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CDC recommends a flu shot for everyone 6 months and older

By William K. Alcorn

Tuesday, September 17, 2013

By William K. Alcorn


The 2013-2014 influenza season is here, and with it comes a couple of improvements in the available flu vaccines.

One of the new offerings is a quadrivalent vaccine, which covers four types of flu instead of the traditional three flu strains, said Dr. John Venglarcik, medical director for the Mahoning County District Board of Health.

The quadrivalent vaccines include a second influenza B strain because flu vaccine “failures” in the past have been associated with emergent B strains that were not circulating when the vaccine components were selected in the January before the flu season, Dr. Venglarcik said.

Also new this year, for adults 18 to 49 with egg allergies, is an egg-free version of the vaccine, public health officials said.

While there are some new vaccines available along with the traditional vaccines, age recommendations for getting the vaccine remain the same, Dr. Venglarcik said.

According to the U.S. Centers for Disease Control and Prevention, the influenza vaccine is recommended for everyone 6 months and older.

It is also recommended that children 6 months to 8 years receive two doses upon initial immunization, and that vaccination should be completed by October, he said.

The additional B strain was added not only because of past flu vaccine shortcomings but also because B strains account for a disproportionate share of the morbidity and mortality from influenza in the infant population. Including a second B strain should address this concern, he said.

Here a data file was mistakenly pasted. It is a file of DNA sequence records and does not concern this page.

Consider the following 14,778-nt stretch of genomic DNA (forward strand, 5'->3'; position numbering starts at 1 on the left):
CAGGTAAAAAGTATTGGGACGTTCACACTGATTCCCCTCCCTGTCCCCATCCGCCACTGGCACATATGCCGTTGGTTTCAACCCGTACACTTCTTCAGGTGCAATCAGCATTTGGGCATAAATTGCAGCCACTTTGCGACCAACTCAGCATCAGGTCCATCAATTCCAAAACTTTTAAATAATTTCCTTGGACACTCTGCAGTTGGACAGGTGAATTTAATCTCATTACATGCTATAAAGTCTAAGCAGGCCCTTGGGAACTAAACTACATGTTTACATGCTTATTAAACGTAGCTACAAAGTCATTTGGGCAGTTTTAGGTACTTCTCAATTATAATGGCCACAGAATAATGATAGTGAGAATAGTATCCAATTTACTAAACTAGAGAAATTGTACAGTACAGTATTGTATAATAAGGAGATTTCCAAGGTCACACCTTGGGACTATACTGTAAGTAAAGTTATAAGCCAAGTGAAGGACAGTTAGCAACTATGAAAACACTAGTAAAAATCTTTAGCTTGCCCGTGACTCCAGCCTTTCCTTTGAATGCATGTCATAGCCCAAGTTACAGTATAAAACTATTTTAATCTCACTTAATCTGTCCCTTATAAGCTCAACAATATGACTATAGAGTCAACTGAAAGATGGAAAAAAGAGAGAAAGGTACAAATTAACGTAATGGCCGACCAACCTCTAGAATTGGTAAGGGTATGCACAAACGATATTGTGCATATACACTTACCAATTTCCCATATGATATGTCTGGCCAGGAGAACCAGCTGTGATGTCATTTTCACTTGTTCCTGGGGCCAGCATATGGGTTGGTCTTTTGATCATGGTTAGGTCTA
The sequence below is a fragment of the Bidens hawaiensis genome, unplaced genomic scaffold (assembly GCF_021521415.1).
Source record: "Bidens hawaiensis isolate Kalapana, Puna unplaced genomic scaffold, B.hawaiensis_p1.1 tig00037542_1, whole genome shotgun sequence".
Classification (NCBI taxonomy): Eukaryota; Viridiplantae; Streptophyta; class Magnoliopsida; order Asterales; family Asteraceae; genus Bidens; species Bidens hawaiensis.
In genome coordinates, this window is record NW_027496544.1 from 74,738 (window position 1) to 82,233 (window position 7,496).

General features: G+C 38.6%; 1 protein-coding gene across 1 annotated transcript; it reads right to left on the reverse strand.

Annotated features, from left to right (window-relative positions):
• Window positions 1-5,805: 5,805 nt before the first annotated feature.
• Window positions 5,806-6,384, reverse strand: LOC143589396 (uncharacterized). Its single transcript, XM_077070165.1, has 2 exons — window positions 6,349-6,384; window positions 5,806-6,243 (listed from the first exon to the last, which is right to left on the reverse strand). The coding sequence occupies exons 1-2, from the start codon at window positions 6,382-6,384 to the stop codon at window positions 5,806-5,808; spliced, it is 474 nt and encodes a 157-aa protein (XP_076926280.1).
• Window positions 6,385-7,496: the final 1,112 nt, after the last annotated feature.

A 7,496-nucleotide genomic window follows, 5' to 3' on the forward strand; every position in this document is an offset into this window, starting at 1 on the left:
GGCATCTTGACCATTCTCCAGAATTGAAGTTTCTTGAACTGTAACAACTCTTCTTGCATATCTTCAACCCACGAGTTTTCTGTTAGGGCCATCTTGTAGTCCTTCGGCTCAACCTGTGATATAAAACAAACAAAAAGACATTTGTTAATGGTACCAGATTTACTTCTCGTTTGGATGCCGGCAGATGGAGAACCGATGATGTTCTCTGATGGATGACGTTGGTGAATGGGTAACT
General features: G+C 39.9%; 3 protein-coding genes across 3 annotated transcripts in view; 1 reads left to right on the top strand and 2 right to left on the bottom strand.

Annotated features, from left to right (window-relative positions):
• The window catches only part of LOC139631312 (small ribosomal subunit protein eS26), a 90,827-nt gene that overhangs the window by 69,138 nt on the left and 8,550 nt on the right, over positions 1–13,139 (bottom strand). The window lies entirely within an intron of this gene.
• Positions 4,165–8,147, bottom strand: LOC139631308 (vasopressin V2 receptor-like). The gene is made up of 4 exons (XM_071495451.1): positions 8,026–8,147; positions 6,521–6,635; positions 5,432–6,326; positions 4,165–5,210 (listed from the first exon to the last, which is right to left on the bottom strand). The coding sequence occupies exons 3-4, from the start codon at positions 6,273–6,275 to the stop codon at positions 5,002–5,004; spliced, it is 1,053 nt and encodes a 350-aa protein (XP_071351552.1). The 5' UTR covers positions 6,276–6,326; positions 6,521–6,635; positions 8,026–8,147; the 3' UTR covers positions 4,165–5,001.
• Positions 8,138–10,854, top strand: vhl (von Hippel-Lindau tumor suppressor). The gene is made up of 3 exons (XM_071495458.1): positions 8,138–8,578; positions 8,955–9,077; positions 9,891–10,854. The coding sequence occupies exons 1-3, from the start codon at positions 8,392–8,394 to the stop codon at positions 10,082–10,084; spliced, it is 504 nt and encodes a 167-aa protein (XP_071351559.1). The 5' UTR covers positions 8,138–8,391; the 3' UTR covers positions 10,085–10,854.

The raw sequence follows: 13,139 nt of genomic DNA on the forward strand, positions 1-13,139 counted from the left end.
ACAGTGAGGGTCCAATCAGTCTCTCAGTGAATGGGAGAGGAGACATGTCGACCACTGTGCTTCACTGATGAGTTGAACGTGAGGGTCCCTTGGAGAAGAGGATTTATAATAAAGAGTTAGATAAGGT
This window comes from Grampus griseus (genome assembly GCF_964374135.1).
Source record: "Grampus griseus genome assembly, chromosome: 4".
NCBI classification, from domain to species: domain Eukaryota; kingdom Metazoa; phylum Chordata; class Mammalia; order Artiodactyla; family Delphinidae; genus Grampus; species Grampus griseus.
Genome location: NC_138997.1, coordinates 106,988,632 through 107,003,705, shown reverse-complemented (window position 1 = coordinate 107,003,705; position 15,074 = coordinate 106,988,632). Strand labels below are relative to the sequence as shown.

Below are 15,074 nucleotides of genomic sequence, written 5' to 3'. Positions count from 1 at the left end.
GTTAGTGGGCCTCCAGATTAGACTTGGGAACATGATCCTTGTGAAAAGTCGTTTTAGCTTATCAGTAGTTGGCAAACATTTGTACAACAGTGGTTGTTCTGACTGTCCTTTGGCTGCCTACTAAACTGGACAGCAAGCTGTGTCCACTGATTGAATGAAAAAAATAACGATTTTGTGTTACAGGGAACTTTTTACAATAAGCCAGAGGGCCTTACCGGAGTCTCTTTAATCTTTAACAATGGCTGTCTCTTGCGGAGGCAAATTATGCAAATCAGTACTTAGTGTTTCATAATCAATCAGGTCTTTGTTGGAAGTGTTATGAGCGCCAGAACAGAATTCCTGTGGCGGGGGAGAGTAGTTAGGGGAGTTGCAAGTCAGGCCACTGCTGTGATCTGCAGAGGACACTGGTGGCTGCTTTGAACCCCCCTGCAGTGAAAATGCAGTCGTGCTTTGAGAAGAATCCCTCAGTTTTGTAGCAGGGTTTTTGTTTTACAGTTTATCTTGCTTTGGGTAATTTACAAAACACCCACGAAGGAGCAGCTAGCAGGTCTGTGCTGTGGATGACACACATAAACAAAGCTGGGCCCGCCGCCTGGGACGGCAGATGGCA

As a result, the recommended vaccine for people 6 months to 65 is the new quadrivalent vaccines.

For those older than 65, experience with a variety of B strains indicates that age group is not as seriously affected as infants. Therefore, the high-dose vaccine for senior citizens will remain a trivalent preparation, he said.

Dr. Venglarcik offered this technical information to assist physicians in recommending flu shots for their patients.

Influenza strains covered by this year’s United States trivalent are an A/California/7/2009 (H1N1)-like virus, an H3N2 virus antigenically like the cell-propagated prototype virus A/Victoria/361/2011, and a B/Massachusetts/2/2012-like virus.

The new quadrivalent vaccines will include an additional vaccine virus, a B/Brisbane/60/2008-like virus, he said.

The new A quadrivalent inactivated influenza vaccine (Fluzone Quadrivalent [Sanofi Pasteur) will be available in addition to the previous trivalent formulation (which includes a less painful intradermal preparation). Fluzone Quadrivalent is indicated for people 6 months and older.

A quadrivalent live attenuated influenza vaccine (Flumist Quadrivalent [MedImmune]) is expected to replace the trivalent (LAIV3) formulation. FluMist Quadrivalent is indicated for healthy, nonpregnant people 2 through 49 years, Dr. Venglarcik said.